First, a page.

Schoolchildren at a primary school in Plymouth are improving their own oral health and that of their classmates, thanks to the innovative Tooth Defenders scheme introduced by the Peninsula Dental Social Enterprise (PDSE) at Plymouth University.
Members of the Community Engagement Team at PDSE have been working with pupils and staff at Prince Rock Primary School to bring the Tooth Defenders scheme to the school’s Breakfast Club.
The objective of the Tooth Defenders scheme is to establish a supervised tooth brushing club as part of the Breakfast Club, supported by members of the school’s staff trained as dental ambassadors and giving the pupils the opportunity to be recruited as a Tooth Defender.
Over the course of a week the team have run a training workshop for staff dental ambassadors, where they have been taught how to brush children’s teeth safely and effectively and how to supervise the tooth brushing club.
The Community Engagement Team have worked with the pupils to promote oral health and awareness, learn good brushing techniques, and make good diet and nutrition choices. They have also provided information about accessing local dental care.
They have also recruited Tooth Defenders among the pupils themselves, whose role it will be to help their fellow pupils improve their oral health and adopt healthy lifestyle choices.
Poor oral health can lead to all manner of problems for children. They may experience pain, disturbed sleep and disrupted eating patterns. Children with oral health problems are more likely to need emergency dental treatment and antibiotics, and be admitted to hospital to have teeth removed under general anaesthetic.
Robert Witton is Director of Peninsula Dental Social Enterprise. He said:
“It is a sad fact that around 26,000 children aged between five and nine are admitted to hospital for dental treatment in the UK, for conditions which are on the whole preventable through better understanding and adoption of good oral health routines. Unfortunately, Plymouth is a city with poor oral health and oral health inequalities.”He added:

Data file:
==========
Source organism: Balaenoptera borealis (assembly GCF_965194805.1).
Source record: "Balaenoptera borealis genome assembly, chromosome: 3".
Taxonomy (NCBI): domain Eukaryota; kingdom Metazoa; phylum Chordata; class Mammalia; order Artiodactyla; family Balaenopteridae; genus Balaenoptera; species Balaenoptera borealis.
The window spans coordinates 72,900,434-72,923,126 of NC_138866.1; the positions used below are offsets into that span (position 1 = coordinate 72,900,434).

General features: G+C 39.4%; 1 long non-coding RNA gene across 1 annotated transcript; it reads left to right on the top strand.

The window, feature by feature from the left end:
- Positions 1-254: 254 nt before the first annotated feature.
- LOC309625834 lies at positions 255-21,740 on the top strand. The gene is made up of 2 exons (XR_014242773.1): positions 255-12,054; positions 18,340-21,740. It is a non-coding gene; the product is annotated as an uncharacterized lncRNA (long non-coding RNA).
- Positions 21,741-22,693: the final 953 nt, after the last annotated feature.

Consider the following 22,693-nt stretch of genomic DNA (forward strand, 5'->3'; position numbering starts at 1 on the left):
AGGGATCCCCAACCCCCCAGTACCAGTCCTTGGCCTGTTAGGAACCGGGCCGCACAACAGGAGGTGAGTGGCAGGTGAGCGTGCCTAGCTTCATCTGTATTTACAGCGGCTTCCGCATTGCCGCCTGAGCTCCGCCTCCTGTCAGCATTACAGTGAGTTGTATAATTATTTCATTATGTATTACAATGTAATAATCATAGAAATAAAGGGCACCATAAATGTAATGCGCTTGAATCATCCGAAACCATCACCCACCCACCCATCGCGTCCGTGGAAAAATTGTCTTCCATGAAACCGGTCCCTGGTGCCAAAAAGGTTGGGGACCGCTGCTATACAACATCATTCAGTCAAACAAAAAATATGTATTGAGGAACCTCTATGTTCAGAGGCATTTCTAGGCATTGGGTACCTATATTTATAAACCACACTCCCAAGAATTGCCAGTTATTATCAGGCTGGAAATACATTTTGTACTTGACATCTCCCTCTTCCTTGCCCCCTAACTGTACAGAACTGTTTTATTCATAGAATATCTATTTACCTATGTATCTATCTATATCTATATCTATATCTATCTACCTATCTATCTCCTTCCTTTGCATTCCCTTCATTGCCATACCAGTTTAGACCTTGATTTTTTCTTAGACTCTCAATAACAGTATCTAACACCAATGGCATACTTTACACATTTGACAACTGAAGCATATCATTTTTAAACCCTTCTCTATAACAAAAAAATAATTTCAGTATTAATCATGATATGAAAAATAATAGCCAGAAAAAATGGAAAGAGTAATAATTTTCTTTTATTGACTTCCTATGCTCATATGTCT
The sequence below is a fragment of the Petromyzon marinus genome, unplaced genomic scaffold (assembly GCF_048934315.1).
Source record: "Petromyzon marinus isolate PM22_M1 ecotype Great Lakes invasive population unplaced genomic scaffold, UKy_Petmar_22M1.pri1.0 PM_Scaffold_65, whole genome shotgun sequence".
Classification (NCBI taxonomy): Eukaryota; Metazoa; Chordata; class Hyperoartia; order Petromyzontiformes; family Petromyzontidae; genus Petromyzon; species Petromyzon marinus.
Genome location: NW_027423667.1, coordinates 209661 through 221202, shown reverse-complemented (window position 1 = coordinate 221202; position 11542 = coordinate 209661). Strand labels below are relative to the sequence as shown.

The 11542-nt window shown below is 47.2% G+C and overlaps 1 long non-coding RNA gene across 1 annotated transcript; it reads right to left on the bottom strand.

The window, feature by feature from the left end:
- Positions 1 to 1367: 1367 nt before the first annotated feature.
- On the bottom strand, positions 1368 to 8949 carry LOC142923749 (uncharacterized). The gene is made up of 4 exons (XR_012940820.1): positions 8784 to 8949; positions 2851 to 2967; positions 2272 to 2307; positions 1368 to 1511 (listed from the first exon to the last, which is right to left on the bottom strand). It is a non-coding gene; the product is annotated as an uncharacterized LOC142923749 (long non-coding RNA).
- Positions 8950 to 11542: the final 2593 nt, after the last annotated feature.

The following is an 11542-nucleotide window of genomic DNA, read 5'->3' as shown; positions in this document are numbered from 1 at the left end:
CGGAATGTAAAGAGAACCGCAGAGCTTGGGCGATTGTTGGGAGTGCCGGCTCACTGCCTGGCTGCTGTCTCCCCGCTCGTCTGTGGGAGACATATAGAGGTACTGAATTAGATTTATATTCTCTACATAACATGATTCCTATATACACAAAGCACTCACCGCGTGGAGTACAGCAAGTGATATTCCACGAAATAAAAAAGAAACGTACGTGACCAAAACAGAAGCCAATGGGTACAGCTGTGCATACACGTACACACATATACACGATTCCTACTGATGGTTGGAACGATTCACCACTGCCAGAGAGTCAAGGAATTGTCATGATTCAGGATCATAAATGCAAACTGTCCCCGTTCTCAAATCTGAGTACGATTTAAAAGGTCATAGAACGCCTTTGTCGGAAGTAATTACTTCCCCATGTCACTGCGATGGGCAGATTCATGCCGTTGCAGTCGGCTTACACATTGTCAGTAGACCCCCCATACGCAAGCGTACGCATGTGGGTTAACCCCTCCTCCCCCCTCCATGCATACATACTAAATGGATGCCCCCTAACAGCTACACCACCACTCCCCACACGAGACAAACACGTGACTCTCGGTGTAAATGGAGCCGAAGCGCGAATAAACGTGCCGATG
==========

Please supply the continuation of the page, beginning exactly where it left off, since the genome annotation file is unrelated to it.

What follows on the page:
“The Tooth Defenders initiative has been designed to give primary school children and those who are responsible for them the information, techniques and confidence to look after their teeth properly by giving them ownership of the process. Not only does this result in better oral health for children, but it frees them from pain, gives them increased confidence and encourages them to see their dentist on a regular basis by taking away the fear and anxiety of a visit. We also hope that it will encourage youngsters to think about dentistry as a career!”Mrs Minter, Breakfast Club Manager at Prince Rock Primary School, commented:
“We have all thoroughly enjoyed working with Karen and Nicky and seeing the children grow in confidence and independence when brushing their teeth. They really liked the brightly coloured toothbrushes and having their own tube of toothpaste.”Ms Bird, Breakfast Club Assistant, added:
“The children have been amazing and really enjoyed becoming Tooth Defenders. They are telling all their friends and family and have even shown me how to brush my teeth and not forget to give my tongue a quick brush at the end too.”Max aged six said:
“I loved it when we dressed up as dentists.”
While Jack aged eight commented:
“I have really enjoyed it, thank you, and definitely learnt something new. I would 100 per cent like to learn more about teeth.”As part of the Colgate Bright Smiles Bright Futures initiative the team plans to enter the project to receive an award which will be judged by a panel from the British Dental Association (BDA) and British Association for the Study of Community Dentistry (BASCD).